One of the warships the U.S. sent to join Task Force 151, the international anti-piracy patrol off Somalia, is carrying a Scan Eagle UAV system. This has proved very valuable in patrolling a large area searching for pirate activity.
For the past five years, the U.S. Navy and Marine Corps have been using and perfecting this lightweight UAV, equipped with high resolution day and night video cameras. Scan Eagle was originally designed to assist for fishing boats finding schools of tuna. Over the last six years, these Scan Eagle UAVs have spent over 50,000 hours in the air, and flown nearly 5,000 sorties. About two thirds of this was for U.S. Marine Corps units. But the navy was also encouraged by its tests, enough so to equip the destroyer USS Mahan, with the UAV before the ship went off to join Task Force 151..
The ScanEagle UAV weighs 40 pounds, has a ten foot (three meter) wingspan and uses a new video technology (PixonVision), that provides greater resolution than other video cameras. This makes it easier for the UAV, flying over the ocean, to spot the small speed boats that the pirates use to stalk, attack and board merchant ships.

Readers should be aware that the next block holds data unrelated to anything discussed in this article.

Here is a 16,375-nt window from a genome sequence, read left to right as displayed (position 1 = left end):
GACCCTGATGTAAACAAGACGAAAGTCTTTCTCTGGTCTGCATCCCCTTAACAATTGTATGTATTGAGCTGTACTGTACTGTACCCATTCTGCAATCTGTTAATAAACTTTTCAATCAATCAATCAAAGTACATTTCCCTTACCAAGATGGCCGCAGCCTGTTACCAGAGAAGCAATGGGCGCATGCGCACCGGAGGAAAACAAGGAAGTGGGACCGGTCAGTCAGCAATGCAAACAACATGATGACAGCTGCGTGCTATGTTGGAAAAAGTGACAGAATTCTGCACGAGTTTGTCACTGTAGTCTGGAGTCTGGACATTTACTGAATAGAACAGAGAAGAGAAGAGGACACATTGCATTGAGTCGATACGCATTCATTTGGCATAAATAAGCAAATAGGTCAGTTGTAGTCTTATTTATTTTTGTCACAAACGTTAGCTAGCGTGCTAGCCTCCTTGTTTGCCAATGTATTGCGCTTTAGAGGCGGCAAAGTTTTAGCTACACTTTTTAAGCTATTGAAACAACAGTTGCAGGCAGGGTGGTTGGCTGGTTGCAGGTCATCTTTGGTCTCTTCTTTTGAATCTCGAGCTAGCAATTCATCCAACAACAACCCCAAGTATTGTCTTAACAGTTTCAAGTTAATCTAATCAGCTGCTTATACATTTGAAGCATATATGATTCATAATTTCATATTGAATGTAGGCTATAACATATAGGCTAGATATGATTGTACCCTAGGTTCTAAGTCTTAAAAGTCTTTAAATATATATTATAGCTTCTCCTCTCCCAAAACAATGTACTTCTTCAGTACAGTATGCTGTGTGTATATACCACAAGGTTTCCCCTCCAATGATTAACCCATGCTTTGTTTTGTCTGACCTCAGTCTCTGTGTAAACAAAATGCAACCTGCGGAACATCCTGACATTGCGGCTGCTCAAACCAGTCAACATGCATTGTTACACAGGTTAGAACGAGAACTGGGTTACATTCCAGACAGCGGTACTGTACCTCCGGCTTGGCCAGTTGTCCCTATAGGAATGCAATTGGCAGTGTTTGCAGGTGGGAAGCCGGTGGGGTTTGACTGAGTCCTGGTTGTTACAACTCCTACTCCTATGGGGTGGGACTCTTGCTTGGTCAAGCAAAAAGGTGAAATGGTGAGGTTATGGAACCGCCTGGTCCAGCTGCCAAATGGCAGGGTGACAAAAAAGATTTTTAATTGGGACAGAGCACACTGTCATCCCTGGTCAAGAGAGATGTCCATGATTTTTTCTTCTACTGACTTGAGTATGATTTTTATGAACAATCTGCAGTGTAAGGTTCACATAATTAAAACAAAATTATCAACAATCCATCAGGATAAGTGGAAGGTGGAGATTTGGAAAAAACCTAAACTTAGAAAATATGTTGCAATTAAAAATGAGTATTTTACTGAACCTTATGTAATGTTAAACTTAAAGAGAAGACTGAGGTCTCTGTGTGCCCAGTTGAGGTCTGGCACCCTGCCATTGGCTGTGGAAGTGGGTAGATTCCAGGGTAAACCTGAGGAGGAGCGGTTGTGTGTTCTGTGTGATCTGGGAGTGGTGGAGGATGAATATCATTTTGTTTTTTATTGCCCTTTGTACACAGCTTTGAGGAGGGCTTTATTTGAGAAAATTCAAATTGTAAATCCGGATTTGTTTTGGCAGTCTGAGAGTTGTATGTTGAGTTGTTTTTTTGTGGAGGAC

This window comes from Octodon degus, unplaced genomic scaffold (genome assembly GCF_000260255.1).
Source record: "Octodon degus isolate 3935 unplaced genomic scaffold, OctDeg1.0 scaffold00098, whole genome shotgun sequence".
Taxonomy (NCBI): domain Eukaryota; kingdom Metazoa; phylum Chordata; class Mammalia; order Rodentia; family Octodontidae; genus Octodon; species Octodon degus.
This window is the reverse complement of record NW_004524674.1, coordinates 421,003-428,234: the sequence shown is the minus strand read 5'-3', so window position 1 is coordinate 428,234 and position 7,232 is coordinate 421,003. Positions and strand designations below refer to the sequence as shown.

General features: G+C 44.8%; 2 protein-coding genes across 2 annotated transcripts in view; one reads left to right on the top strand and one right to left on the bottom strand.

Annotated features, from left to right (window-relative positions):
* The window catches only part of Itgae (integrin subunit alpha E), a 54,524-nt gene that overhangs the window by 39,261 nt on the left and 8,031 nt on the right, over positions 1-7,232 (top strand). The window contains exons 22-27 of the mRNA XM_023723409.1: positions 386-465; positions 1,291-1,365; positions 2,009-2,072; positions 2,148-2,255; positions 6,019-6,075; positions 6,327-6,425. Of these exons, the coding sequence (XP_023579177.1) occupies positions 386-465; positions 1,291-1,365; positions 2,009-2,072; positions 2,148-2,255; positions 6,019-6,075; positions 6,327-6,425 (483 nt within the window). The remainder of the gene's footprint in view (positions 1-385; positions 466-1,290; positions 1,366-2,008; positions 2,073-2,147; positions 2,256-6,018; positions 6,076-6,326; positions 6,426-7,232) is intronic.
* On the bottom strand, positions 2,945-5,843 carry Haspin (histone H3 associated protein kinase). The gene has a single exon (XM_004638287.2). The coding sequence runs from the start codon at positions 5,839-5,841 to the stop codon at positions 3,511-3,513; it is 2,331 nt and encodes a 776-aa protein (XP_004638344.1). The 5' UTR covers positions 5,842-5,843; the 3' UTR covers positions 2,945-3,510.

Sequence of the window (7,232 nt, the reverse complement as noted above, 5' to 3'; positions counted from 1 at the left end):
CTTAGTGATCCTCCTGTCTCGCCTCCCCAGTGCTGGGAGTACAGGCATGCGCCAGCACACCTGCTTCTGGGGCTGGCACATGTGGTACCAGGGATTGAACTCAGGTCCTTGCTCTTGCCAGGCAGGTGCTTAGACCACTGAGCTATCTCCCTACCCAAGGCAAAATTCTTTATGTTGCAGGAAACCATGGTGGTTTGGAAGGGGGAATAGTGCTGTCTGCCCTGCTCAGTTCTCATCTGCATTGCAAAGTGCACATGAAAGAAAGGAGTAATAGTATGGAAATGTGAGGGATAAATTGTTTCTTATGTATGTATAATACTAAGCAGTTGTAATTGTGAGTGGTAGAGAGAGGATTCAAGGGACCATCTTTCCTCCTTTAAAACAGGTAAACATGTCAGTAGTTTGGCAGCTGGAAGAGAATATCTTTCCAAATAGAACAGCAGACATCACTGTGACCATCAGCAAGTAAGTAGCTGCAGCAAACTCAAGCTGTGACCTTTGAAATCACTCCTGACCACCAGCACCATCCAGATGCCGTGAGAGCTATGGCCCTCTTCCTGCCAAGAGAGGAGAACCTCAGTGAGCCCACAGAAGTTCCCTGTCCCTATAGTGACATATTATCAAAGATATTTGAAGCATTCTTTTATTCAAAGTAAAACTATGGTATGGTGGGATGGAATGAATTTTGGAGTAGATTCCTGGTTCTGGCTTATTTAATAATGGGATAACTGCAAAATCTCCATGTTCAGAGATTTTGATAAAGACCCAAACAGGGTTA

The ScanEagle can stay in the air for up to 15 hours per flight, and fly as high as 16,000 feet. The aircraft carries an optical system that is stabilized to keep the cameras focused on an object while the UAV moves. The UAV can operate at least a hundred kilometers from the ship its controller is on. The ScanEagle is launched from a catapult and landed via a wing hook that catches a rope hanging from a fifty foot pole. This makes it possible to operate the UAV from the helicopter pad on the stern (rear) of a warship. Each ScanEagle costs about $100,000, and is still widely used by commercial fishing, ocean survey and research ships.